8. It's one dimensional because your sticking to facts, and only facts- one dimension. If you don't include wild baseless speculation you're ruining everyone's fanfic... Seriously though, there is no support for things like B+_=J; just because we cannot give a definitive date of conception for Jon, the possible window is small enough as to exclude a lot of these proposed lineages.
  9. Do we know the length of the Winterfell (or any other castle) walls? For Alfred's burhs they wanted 4 men for every pole (5.5 yards, or 5 meters). Now the burhs are not equivalent to Westerosi castles, but it could give us some insight.
  10. I was thinking the same thing- As an American, I had the same misconceptions about population distribution and market towns in medieval Europe. I recommend that Lord Varys read Medieval Lives by Terry Jones, it dispels a lot of the misconceptions about medieval life. The first section specifically addresses peasant lives, including trade, village life, agricultural practices, familial structure, etc.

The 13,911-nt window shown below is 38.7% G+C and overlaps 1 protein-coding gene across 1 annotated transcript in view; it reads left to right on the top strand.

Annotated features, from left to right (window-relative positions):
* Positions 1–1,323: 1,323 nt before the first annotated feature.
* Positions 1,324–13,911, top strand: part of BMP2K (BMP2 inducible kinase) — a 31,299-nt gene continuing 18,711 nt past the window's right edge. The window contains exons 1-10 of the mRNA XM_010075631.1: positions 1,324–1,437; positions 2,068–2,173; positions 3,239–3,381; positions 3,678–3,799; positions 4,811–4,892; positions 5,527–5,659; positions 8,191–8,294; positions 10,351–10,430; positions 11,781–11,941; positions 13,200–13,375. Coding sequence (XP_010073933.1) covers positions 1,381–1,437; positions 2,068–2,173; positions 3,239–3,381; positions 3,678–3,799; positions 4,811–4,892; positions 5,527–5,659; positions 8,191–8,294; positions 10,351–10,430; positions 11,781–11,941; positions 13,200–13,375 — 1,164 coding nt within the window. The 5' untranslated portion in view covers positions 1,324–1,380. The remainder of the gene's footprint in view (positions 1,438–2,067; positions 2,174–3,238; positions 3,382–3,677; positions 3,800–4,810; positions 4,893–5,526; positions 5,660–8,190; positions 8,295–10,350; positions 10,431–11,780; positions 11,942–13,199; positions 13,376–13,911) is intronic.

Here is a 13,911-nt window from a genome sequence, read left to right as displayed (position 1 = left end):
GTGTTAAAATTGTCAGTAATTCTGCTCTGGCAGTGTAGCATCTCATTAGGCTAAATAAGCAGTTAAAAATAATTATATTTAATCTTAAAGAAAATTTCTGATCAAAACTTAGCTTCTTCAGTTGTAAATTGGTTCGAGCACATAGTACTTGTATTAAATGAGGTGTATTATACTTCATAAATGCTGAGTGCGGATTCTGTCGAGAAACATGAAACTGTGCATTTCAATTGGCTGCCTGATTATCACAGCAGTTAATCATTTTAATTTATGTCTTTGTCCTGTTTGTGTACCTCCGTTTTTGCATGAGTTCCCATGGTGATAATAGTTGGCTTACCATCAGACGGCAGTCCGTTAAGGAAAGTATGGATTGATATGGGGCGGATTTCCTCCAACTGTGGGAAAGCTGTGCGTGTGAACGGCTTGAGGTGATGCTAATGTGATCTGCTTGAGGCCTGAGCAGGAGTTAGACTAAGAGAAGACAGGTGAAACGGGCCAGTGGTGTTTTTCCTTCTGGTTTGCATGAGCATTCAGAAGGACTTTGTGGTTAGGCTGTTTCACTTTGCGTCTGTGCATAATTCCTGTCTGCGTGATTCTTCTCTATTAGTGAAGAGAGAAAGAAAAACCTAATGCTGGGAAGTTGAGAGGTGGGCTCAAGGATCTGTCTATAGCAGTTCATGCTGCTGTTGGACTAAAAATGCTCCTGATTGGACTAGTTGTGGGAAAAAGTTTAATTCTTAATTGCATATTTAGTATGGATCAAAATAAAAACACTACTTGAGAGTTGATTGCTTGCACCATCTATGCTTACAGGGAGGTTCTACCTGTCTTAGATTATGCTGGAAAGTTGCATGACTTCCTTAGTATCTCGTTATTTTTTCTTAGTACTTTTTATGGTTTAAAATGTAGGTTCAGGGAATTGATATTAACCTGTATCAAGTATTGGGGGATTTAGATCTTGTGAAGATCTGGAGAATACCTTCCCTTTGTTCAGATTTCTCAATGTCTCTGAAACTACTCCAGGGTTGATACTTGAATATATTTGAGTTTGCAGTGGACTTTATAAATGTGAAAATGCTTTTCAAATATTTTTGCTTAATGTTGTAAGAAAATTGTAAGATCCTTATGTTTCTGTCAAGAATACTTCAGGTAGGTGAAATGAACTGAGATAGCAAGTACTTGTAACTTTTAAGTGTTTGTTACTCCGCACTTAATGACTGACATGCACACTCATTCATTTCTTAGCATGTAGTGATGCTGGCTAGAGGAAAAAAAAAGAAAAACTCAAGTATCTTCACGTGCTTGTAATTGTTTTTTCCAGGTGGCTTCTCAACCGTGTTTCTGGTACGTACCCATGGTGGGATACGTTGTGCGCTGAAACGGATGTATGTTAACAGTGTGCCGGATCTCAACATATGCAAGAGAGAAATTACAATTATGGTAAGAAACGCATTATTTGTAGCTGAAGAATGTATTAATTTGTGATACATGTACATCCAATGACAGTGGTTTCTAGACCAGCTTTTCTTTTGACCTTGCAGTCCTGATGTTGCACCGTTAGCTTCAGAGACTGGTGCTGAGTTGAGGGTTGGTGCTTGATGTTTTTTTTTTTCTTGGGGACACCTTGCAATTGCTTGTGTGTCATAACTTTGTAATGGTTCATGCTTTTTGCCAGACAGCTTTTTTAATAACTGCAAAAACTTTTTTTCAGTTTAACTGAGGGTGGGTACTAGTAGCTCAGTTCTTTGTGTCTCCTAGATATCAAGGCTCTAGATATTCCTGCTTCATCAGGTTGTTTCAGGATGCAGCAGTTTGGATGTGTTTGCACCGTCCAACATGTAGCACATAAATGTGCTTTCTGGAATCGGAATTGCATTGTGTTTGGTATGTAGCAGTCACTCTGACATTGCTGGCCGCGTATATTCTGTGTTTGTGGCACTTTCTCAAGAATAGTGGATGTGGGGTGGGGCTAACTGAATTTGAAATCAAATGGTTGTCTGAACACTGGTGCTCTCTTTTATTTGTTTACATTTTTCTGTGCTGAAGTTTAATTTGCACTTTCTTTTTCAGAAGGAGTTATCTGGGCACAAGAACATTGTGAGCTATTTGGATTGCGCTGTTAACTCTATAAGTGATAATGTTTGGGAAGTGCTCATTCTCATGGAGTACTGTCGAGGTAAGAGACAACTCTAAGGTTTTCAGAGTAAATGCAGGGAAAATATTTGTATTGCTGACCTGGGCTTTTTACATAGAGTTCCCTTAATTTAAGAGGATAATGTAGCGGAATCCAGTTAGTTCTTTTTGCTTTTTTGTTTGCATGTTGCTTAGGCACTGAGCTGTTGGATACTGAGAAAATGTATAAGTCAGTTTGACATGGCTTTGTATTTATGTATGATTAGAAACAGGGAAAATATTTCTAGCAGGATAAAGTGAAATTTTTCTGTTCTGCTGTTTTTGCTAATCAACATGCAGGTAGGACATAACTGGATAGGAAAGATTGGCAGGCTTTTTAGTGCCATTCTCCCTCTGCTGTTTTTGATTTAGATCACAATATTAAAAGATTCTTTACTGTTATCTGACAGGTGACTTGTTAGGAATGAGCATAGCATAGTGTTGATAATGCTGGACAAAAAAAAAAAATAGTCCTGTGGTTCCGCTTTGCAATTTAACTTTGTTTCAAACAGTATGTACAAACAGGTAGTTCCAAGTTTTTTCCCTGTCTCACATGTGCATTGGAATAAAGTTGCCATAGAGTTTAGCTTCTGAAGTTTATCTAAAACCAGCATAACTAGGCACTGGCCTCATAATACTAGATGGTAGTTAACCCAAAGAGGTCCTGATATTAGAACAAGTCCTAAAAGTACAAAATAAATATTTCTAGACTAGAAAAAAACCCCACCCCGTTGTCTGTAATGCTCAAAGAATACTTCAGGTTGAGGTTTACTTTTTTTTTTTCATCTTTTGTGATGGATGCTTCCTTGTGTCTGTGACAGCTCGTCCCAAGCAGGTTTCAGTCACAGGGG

11. This is a perfect analog to most of these theories conspiracies on this forum.
  12. Astronomy. Not Astrology. Astronomy studies celestial objects and processes. Astrology is magical thinking that attempts to ascribe some sort of geocentric meaning/purpose to the movements of the stars (believing their position influences humans, believing they're signs from deities, etc.). Just had to clarify once I saw that error pop up twice.
  13. Not that I disagree- but out of curiosity, do we see anyone having natural deaths while in their 50s? Hoster Tully fell ill in his late 50s, and died when he was around 60. So we have that one example. Beyond that, we tend to see people who die young to violence or live to relatively old ages.
  14. I'd much prefer if there were no Others. Heck, I'd be ok with gutting most, if not all, of the magic. The politicking and character relationships are far more interesting than any of the magic.
  15. Just to clarify- Gout isn't something that will kill him. Yes, there're studies that show that it correlates with as much as a 50% increase in risk of heart attack, but that's a 50% increase beyond a relatively small chance. So let's not misrepresent what gout leads to- he'll be uncomfortable, miserable, and unhealthy, but it's not like he's dying from it.